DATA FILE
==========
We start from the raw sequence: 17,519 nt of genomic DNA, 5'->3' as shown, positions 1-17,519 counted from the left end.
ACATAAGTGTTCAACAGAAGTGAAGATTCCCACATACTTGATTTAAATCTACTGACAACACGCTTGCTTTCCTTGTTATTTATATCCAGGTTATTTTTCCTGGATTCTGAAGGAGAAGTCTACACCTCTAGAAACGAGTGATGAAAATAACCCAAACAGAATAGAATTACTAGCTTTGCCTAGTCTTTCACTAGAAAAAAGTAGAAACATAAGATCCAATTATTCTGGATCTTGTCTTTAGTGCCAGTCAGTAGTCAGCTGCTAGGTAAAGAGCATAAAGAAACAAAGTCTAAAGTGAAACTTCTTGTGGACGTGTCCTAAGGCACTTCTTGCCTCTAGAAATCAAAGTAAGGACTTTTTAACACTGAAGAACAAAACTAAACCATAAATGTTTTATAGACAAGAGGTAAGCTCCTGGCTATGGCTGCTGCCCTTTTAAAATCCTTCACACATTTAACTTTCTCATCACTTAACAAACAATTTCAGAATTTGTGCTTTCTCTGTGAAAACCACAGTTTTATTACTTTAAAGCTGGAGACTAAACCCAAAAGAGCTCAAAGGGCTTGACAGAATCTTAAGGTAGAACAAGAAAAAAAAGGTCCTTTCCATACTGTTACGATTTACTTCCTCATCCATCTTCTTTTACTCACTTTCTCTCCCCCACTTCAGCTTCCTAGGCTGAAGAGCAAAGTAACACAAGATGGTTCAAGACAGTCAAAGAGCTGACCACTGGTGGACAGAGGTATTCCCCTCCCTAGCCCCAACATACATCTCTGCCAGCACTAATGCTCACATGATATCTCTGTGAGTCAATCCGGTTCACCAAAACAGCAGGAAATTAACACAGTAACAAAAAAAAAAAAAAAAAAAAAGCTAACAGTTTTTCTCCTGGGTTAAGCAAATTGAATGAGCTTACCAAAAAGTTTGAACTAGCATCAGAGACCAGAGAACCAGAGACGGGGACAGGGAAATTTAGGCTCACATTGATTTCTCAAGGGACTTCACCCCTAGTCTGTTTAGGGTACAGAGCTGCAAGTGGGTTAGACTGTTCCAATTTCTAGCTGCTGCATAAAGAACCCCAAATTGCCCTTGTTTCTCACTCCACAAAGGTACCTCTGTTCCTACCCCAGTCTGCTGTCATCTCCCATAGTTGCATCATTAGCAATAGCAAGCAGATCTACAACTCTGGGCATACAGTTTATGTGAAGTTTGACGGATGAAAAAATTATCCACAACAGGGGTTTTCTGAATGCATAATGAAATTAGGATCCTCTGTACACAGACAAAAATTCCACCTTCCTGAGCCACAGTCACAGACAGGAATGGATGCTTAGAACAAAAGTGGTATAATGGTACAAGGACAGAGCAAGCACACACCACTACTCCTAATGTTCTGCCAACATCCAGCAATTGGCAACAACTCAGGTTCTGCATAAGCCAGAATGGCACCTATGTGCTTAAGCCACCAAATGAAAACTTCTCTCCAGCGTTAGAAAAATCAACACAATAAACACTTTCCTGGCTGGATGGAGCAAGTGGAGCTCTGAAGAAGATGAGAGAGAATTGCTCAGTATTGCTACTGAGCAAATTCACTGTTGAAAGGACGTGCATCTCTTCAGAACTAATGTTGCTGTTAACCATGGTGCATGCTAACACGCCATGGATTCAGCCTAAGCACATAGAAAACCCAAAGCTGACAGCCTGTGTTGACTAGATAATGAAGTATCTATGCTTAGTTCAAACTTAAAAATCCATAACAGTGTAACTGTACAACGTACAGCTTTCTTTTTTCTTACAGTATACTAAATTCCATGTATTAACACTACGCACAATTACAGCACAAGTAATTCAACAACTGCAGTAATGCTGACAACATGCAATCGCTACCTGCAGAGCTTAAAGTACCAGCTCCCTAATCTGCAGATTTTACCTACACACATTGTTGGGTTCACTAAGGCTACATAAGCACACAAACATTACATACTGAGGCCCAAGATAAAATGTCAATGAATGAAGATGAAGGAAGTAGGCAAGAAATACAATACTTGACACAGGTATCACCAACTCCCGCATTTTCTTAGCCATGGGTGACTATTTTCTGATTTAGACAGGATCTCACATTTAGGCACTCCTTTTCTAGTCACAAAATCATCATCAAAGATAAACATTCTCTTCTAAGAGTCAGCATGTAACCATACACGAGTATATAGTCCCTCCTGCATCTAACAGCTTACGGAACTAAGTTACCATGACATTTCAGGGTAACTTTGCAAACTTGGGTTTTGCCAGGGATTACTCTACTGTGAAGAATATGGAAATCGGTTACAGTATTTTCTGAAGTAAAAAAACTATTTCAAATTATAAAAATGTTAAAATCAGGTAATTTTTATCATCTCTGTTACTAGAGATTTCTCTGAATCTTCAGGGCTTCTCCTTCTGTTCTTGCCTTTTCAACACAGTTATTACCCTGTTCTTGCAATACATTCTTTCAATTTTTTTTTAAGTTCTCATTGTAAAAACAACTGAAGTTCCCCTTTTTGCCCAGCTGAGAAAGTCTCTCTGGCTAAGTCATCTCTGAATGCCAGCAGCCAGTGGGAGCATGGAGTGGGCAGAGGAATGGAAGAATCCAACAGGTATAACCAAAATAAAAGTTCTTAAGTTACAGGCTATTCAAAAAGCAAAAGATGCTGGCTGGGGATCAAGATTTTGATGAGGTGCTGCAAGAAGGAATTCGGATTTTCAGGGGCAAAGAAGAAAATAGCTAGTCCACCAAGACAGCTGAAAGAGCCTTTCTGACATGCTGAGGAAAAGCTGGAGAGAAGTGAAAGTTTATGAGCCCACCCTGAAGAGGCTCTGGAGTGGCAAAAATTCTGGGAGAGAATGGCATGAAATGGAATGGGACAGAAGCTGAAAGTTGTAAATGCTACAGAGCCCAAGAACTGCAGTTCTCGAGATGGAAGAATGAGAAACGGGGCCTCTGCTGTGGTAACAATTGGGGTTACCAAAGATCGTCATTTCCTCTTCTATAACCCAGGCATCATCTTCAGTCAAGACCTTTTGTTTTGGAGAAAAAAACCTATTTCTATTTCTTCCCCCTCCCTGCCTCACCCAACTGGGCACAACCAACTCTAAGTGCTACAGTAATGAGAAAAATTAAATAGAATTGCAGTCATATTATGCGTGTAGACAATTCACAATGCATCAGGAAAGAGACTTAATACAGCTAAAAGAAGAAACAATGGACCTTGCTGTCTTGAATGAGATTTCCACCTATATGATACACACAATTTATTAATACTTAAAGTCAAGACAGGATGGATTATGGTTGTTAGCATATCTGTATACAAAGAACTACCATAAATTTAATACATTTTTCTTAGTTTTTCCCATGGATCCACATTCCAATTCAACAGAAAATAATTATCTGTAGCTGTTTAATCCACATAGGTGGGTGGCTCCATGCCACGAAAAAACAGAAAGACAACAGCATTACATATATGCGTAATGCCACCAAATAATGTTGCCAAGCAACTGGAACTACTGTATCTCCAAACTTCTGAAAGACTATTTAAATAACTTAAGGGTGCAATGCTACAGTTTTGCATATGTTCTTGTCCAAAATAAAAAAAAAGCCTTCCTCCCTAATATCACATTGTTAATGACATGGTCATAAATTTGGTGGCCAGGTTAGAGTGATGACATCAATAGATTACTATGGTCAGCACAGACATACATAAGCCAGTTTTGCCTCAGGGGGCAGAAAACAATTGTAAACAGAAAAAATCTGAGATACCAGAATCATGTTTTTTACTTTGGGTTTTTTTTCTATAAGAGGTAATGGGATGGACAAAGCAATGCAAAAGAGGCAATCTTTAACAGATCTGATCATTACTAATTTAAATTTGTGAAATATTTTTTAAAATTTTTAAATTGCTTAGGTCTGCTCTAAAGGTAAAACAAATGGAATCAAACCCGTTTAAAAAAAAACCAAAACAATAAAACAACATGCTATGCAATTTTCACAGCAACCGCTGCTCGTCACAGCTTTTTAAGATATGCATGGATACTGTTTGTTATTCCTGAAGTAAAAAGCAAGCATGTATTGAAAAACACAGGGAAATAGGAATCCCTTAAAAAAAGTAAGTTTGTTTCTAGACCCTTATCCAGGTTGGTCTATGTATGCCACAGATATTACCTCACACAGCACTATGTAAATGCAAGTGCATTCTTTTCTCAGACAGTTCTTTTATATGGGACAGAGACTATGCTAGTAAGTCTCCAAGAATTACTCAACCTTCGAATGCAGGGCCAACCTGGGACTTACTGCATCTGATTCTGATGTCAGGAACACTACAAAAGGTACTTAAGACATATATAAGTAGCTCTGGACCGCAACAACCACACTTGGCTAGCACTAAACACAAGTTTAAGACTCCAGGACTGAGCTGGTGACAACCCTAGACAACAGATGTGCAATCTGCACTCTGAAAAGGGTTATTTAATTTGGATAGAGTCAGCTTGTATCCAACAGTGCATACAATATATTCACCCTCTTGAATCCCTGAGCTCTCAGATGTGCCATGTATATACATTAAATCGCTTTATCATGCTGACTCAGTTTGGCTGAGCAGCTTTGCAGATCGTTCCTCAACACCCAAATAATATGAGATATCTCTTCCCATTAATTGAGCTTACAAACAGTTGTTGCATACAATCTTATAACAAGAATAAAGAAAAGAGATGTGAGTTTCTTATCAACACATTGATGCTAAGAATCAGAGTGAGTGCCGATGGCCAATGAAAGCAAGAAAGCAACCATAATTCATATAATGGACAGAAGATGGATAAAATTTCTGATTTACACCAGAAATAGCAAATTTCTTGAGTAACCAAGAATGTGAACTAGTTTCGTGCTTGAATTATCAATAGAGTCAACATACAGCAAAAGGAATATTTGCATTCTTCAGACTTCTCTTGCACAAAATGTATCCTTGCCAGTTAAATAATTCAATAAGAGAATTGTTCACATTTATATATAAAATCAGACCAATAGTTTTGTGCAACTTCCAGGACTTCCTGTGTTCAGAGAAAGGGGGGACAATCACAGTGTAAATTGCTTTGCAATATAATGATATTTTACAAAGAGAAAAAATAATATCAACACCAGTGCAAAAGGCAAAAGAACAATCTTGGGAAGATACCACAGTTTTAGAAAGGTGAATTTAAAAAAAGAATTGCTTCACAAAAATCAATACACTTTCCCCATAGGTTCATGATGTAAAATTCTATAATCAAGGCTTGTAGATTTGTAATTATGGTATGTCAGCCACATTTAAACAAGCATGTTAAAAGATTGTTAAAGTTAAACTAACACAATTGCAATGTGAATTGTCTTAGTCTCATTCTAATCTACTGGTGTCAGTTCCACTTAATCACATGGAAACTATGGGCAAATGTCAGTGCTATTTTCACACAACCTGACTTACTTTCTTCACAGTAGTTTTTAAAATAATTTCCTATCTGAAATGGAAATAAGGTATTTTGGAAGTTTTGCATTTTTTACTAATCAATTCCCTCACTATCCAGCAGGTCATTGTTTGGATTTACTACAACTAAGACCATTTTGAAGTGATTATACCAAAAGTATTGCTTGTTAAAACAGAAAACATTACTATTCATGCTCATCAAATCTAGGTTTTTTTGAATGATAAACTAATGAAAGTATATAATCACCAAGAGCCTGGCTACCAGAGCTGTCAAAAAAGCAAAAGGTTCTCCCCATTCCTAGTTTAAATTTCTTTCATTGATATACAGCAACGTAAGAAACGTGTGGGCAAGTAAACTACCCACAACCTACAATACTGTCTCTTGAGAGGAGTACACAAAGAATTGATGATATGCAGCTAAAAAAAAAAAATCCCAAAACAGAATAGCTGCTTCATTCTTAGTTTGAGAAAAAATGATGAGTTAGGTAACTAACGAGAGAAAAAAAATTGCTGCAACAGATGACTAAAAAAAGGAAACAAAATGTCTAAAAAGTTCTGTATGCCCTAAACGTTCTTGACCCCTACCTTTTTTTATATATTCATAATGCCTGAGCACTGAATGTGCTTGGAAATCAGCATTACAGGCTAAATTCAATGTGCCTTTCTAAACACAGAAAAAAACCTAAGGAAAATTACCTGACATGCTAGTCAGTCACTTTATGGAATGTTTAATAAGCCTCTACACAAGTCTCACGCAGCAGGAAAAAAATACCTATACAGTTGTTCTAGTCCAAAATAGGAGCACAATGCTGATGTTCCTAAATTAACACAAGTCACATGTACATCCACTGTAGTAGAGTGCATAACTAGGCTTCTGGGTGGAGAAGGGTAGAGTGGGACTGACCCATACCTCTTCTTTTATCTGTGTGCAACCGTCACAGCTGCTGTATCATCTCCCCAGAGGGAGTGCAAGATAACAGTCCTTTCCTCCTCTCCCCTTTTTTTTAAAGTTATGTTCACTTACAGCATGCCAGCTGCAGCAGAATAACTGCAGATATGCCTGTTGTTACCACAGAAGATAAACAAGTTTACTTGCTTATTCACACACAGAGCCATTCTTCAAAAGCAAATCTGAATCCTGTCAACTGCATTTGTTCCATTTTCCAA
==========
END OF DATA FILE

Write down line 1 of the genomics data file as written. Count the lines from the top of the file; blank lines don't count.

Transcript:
We start from the raw sequence: 17,519 nt of genomic DNA, 5'->3' as shown, positions 1-17,519 counted from the left end.